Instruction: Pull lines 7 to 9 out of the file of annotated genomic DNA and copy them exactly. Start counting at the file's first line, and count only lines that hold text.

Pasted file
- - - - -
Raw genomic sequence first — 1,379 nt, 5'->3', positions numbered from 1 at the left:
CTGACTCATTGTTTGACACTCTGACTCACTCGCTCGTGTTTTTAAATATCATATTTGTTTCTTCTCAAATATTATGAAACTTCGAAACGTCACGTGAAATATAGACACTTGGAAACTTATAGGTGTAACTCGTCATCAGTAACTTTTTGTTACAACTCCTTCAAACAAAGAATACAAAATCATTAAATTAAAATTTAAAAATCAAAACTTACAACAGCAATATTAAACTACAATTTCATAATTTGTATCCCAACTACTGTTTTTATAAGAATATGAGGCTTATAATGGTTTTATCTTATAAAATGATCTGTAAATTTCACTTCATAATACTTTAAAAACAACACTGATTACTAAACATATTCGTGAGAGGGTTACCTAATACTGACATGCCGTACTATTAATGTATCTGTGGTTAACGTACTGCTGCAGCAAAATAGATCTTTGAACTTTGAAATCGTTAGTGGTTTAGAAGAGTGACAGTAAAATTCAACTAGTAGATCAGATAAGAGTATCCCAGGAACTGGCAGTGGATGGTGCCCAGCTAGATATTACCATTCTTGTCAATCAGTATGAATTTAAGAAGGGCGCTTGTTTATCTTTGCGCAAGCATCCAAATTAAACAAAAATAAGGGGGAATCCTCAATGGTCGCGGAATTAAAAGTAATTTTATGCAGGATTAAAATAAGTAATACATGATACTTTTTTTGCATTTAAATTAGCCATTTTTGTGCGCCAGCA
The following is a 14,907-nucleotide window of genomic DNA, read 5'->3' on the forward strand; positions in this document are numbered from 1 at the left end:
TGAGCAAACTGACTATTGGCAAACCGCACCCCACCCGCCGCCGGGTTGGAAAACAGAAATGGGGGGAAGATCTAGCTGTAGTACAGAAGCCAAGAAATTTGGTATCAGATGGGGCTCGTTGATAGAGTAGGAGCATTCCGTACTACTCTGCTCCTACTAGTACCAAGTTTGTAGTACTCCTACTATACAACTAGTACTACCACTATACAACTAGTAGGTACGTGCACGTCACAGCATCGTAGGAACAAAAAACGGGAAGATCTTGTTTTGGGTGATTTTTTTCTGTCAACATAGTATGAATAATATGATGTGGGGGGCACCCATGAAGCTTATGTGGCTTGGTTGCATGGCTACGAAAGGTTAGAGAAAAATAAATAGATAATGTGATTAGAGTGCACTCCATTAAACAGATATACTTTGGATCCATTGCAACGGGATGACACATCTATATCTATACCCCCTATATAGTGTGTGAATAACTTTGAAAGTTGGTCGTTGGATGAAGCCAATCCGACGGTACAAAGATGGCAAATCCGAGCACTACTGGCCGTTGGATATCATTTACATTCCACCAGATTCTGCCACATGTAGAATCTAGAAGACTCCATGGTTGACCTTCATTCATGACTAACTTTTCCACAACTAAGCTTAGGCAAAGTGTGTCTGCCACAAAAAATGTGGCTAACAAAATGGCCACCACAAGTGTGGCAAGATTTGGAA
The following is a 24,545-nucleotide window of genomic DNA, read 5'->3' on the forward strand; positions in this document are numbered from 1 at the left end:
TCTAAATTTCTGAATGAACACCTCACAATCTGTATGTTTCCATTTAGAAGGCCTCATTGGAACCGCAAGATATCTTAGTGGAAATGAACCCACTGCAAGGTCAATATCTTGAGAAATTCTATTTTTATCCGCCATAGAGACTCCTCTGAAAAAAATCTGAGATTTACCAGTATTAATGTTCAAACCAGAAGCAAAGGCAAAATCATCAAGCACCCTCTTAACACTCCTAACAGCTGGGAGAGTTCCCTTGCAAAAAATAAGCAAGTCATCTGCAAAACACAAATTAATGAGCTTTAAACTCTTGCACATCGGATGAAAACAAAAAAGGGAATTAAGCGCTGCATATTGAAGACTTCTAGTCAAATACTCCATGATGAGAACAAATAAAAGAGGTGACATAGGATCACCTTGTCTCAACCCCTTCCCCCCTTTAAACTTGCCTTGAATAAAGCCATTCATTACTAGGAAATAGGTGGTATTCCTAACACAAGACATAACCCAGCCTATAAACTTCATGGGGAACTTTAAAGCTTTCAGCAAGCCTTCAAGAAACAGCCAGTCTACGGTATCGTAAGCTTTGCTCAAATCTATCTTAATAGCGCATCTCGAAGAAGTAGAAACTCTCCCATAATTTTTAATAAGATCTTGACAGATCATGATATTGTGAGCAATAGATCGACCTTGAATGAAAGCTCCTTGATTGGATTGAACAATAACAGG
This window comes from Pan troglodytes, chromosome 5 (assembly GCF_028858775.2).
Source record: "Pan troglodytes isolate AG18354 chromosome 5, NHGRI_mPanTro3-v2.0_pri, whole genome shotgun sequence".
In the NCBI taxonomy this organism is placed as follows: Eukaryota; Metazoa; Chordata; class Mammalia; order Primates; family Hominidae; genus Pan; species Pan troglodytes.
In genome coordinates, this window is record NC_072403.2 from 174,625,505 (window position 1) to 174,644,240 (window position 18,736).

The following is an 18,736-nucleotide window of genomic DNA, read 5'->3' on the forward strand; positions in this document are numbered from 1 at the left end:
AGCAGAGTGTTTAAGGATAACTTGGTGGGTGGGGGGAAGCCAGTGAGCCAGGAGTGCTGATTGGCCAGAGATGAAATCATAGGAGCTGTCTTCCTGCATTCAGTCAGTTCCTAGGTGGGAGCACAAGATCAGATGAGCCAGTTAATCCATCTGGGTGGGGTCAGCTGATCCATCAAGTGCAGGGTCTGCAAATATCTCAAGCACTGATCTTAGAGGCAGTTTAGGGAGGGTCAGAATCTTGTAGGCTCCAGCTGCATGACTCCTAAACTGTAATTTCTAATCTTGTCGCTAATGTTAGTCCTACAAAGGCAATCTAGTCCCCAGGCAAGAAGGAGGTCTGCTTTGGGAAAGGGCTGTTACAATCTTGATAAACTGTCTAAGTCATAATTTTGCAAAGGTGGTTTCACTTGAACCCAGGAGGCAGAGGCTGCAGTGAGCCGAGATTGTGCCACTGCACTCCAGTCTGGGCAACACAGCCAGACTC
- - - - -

This window comes from Pan troglodytes, chromosome 5 (assembly GCF_028858775.2).
Source record: "Pan troglodytes isolate AG18354 chromosome 5, NHGRI_mPanTro3-v2.0_pri, whole genome shotgun sequence".
In the NCBI taxonomy this organism is placed as follows: Eukaryota; Metazoa; Chordata; class Mammalia; order Primates; family Hominidae; genus Pan; species Pan troglodytes.